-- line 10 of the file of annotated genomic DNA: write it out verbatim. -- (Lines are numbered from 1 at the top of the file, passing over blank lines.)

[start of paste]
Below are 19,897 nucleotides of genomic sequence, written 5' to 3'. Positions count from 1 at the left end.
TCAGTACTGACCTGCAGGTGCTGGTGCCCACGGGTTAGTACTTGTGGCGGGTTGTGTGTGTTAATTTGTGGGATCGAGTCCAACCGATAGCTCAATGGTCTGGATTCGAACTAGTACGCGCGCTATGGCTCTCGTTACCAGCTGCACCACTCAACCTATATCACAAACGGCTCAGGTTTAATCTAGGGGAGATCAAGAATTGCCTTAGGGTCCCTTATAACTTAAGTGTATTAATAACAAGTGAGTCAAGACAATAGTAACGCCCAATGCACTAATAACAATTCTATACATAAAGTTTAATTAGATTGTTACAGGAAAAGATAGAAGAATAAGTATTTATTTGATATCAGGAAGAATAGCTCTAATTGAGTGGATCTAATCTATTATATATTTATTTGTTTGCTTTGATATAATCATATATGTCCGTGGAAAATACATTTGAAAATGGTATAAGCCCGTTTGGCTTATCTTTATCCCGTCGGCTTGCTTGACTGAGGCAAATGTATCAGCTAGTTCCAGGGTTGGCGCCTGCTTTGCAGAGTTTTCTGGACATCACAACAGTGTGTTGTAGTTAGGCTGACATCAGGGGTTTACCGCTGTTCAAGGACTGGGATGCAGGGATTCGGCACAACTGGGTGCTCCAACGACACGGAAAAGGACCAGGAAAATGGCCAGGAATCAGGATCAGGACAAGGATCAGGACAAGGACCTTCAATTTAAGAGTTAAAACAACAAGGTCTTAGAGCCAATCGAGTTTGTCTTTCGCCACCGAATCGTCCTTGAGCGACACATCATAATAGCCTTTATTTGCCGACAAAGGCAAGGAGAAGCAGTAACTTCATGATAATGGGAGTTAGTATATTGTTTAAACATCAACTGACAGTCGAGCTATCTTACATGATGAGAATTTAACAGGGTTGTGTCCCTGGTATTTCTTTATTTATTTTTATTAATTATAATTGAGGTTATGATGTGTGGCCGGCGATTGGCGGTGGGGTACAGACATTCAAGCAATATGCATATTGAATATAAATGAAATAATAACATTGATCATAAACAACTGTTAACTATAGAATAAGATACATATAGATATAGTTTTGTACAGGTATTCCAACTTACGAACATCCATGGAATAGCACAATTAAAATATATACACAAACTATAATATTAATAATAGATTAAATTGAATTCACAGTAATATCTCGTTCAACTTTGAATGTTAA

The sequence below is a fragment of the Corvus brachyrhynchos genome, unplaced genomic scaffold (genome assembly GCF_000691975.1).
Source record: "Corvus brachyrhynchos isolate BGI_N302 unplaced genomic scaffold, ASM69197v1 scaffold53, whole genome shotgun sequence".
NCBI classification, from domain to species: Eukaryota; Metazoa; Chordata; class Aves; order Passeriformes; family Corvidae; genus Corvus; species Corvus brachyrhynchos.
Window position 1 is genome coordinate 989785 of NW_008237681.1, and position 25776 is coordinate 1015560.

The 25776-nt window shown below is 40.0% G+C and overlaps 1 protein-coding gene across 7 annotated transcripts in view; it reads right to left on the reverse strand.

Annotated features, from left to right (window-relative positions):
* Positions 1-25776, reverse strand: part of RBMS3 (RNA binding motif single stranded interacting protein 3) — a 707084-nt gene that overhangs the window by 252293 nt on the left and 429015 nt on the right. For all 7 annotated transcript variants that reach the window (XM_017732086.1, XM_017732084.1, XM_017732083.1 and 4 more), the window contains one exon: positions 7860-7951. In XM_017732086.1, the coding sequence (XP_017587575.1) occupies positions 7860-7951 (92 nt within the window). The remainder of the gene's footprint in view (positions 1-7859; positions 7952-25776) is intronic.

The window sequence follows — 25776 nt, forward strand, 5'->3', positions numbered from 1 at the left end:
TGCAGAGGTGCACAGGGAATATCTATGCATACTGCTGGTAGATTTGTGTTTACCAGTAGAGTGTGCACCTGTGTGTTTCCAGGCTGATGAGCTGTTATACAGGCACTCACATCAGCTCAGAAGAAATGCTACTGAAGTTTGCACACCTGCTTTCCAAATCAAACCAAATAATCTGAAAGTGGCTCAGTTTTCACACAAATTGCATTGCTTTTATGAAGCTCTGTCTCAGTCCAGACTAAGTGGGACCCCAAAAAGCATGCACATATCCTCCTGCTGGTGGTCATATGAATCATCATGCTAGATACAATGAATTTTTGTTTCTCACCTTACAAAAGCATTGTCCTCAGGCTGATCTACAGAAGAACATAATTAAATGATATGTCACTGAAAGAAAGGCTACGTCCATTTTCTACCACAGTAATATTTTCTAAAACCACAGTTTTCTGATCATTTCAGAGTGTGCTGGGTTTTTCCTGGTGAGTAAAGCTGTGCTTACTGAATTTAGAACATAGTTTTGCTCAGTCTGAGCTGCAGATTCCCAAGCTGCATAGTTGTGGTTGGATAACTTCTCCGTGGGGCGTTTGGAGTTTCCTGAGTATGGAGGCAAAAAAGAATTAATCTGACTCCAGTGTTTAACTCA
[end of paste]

The window sequence follows — 25776 nt, forward strand, 5'->3', positions numbered from 1 at the left end: